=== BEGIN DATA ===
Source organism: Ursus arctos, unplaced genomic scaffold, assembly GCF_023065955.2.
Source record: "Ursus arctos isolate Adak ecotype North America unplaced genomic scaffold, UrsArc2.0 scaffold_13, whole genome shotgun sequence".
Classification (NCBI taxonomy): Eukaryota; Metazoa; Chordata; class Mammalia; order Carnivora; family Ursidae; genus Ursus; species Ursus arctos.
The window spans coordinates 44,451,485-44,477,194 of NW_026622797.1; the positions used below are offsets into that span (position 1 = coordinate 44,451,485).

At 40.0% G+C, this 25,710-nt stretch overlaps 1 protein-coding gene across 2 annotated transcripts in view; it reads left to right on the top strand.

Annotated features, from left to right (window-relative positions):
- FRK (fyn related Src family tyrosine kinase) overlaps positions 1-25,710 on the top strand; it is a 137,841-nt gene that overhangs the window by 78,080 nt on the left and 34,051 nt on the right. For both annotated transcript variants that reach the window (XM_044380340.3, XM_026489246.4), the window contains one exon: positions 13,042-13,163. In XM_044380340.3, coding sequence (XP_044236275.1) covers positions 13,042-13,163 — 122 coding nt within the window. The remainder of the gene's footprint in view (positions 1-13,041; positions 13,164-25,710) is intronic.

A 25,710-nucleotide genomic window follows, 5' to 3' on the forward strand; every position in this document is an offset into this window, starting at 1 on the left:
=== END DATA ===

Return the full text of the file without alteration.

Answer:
Source organism: Ursus arctos, unplaced genomic scaffold, assembly GCF_023065955.2.
Source record: "Ursus arctos isolate Adak ecotype North America unplaced genomic scaffold, UrsArc2.0 scaffold_13, whole genome shotgun sequence".
Classification (NCBI taxonomy): Eukaryota; Metazoa; Chordata; class Mammalia; order Carnivora; family Ursidae; genus Ursus; species Ursus arctos.
The window spans coordinates 44,451,485-44,477,194 of NW_026622797.1; the positions used below are offsets into that span (position 1 = coordinate 44,451,485).

At 40.0% G+C, this 25,710-nt stretch overlaps 1 protein-coding gene across 2 annotated transcripts in view; it reads left to right on the top strand.

Annotated features, from left to right (window-relative positions):
- FRK (fyn related Src family tyrosine kinase) overlaps positions 1-25,710 on the top strand; it is a 137,841-nt gene that overhangs the window by 78,080 nt on the left and 34,051 nt on the right. For both annotated transcript variants that reach the window (XM_044380340.3, XM_026489246.4), the window contains one exon: positions 13,042-13,163. In XM_044380340.3, coding sequence (XP_044236275.1) covers positions 13,042-13,163 — 122 coding nt within the window. The remainder of the gene's footprint in view (positions 1-13,041; positions 13,164-25,710) is intronic.

A 25,710-nucleotide genomic window follows, 5' to 3' on the forward strand; every position in this document is an offset into this window, starting at 1 on the left: